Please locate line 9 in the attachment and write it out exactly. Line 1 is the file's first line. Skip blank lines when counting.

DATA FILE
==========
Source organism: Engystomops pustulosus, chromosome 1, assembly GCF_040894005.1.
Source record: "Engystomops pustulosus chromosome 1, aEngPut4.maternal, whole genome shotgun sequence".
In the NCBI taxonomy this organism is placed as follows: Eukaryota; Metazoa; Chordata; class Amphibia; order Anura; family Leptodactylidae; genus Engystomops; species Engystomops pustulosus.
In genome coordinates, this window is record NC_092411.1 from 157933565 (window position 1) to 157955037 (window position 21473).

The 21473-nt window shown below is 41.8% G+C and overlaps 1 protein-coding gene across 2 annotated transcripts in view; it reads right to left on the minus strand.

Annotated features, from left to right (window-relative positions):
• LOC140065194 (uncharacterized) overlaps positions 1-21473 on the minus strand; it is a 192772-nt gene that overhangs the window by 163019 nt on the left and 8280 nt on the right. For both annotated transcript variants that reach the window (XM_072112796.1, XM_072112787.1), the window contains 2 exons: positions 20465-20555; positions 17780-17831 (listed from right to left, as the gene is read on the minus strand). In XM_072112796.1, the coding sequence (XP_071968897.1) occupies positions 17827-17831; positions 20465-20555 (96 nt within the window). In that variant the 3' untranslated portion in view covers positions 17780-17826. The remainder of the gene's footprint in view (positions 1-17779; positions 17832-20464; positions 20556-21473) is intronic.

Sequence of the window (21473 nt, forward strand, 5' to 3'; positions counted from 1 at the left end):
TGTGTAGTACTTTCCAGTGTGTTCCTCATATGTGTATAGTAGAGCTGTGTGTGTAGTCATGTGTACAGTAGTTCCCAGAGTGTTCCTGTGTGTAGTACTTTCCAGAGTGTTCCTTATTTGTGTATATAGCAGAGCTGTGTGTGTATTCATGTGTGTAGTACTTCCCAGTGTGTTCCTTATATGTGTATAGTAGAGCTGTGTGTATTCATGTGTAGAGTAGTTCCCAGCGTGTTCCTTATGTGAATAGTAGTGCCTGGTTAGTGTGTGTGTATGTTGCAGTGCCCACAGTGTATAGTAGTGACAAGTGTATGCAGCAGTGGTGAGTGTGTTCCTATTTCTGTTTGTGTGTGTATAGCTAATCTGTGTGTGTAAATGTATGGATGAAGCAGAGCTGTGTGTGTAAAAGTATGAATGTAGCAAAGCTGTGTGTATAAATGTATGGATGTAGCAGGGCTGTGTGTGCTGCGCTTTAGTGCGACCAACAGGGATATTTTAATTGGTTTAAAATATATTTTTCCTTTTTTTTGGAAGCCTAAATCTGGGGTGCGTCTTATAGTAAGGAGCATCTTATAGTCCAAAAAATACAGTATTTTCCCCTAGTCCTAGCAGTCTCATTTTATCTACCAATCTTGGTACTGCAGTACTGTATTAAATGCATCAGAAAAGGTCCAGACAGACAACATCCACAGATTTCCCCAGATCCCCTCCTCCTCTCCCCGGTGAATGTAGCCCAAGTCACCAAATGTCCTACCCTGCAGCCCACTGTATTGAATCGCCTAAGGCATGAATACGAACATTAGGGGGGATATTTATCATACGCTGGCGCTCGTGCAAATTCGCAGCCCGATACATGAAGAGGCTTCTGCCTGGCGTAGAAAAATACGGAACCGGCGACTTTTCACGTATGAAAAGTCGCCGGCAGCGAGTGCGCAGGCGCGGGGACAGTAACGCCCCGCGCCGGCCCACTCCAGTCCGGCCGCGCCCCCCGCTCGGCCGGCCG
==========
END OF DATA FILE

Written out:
TGTGTAGTACTTTCCAGTGTGTTCCTCATATGTGTATAGTAGAGCTGTGTGTGTAGTCATGTGTACAGTAGTTCCCAGAGTGTTCCTGTGTGTAGTACTTTCCAGAGTGTTCCTTATTTGTGTATATAGCAGAGCTGTGTGTGTATTCATGTGTGTAGTACTTCCCAGTGTGTTCCTTATATGTGTATAGTAGAGCTGTGTGTATTCATGTGTAGAGTAGTTCCCAGCGTGTTCCTTATGTGAATAGTAGTGCCTGGTTAGTGTGTGTGTATGTTGCAGTGCCCACAGTGTATAGTAGTGACAAGTGTATGCAGCAGTGGTGAGTGTGTTCCTATTTCTGTTTGTGTGTGTATAGCTAATCTGTGTGTGTAAATGTATGGATGAAGCAGAGCTGTGTGTGTAAAAGTATGAATGTAGCAAAGCTGTGTGTATAAATGTATGGATGTAGCAGGGCTGTGTGTGCTGCGCTTTAGTGCGACCAACAGGGATATTTTAATTGGTTTAAAATATATTTTTCCTTTTTTTTGGAAGCCTAAATCTGGGGTGCGTCTTATAGTAAGGAGCATCTTATAGTCCAAAAAATACAGTATTTTCCCCTAGTCCTAGCAGTCTCATTTTATCTACCAATCTTGGTACTGCAGTACTGTATTAAATGCATCAGAAAAGGTCCAGACAGACAACATCCACAGATTTCCCCAGATCCCCTCCTCCTCTCCCCGGTGAATGTAGCCCAAGTCACCAAATGTCCTACCCTGCAGCCCACTGTATTGAATCGCCTAAGGCATGAATACGAACATTAGGGGGGATATTTATCATACGCTGGCGCTCGTGCAAATTCGCAGCCCGATACATGAAGAGGCTTCTGCCTGGCGTAGAAAAATACGGAACCGGCGACTTTTCACGTATGAAAAGTCGCCGGCAGCGAGTGCGCAGGCGCGGGGACAGTAACGCCCCGCGCCGGCCCACTCCAGTCCGGCCGCGCCCCCCGCTCGGCCGGCCG